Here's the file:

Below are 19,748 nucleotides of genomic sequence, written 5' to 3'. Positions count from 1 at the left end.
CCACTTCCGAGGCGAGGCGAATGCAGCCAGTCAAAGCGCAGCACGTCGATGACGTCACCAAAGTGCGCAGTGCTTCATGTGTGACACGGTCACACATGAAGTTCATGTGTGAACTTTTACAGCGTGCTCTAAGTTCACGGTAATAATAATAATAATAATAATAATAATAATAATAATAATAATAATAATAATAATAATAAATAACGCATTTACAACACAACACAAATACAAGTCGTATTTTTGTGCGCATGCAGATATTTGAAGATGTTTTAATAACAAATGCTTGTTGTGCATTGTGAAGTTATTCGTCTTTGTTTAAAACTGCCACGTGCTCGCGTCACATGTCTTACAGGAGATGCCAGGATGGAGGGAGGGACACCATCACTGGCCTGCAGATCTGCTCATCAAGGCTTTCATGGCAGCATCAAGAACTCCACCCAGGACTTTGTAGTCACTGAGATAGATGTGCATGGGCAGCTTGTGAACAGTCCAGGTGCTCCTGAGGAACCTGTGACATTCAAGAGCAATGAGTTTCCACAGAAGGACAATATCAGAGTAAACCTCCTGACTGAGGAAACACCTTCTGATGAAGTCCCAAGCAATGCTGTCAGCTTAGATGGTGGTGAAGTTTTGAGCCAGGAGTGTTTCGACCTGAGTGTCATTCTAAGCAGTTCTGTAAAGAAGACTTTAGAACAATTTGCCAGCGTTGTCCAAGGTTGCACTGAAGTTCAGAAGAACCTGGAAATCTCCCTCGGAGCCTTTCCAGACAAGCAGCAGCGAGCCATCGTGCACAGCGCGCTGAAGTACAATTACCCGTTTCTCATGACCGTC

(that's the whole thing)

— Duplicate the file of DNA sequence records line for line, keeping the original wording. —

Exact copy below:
Below are 19,748 nucleotides of genomic sequence, written 5' to 3'. Positions count from 1 at the left end.
CCACTTCCGAGGCGAGGCGAATGCAGCCAGTCAAAGCGCAGCACGTCGATGACGTCACCAAAGTGCGCAGTGCTTCATGTGTGACACGGTCACACATGAAGTTCATGTGTGAACTTTTACAGCGTGCTCTAAGTTCACGGTAATAATAATAATAATAATAATAATAATAATAATAATAATAATAATAATAATAATAATAAATAACGCATTTACAACACAACACAAATACAAGTCGTATTTTTGTGCGCATGCAGATATTTGAAGATGTTTTAATAACAAATGCTTGTTGTGCATTGTGAAGTTATTCGTCTTTGTTTAAAACTGCCACGTGCTCGCGTCACATGTCTTACAGGAGATGCCAGGATGGAGGGAGGGACACCATCACTGGCCTGCAGATCTGCTCATCAAGGCTTTCATGGCAGCATCAAGAACTCCACCCAGGACTTTGTAGTCACTGAGATAGATGTGCATGGGCAGCTTGTGAACAGTCCAGGTGCTCCTGAGGAACCTGTGACATTCAAGAGCAATGAGTTTCCACAGAAGGACAATATCAGAGTAAACCTCCTGACTGAGGAAACACCTTCTGATGAAGTCCCAAGCAATGCTGTCAGCTTAGATGGTGGTGAAGTTTTGAGCCAGGAGTGTTTCGACCTGAGTGTCATTCTAAGCAGTTCTGTAAAGAAGACTTTAGAACAATTTGCCAGCGTTGTCCAAGGTTGCACTGAAGTTCAGAAGAACCTGGAAATCTCCCTCGGAGCCTTTCCAGACAAGCAGCAGCGAGCCATCGTGCACAGCGCGCTGAAGTACAATTACCCGTTTCTCATGACCGTC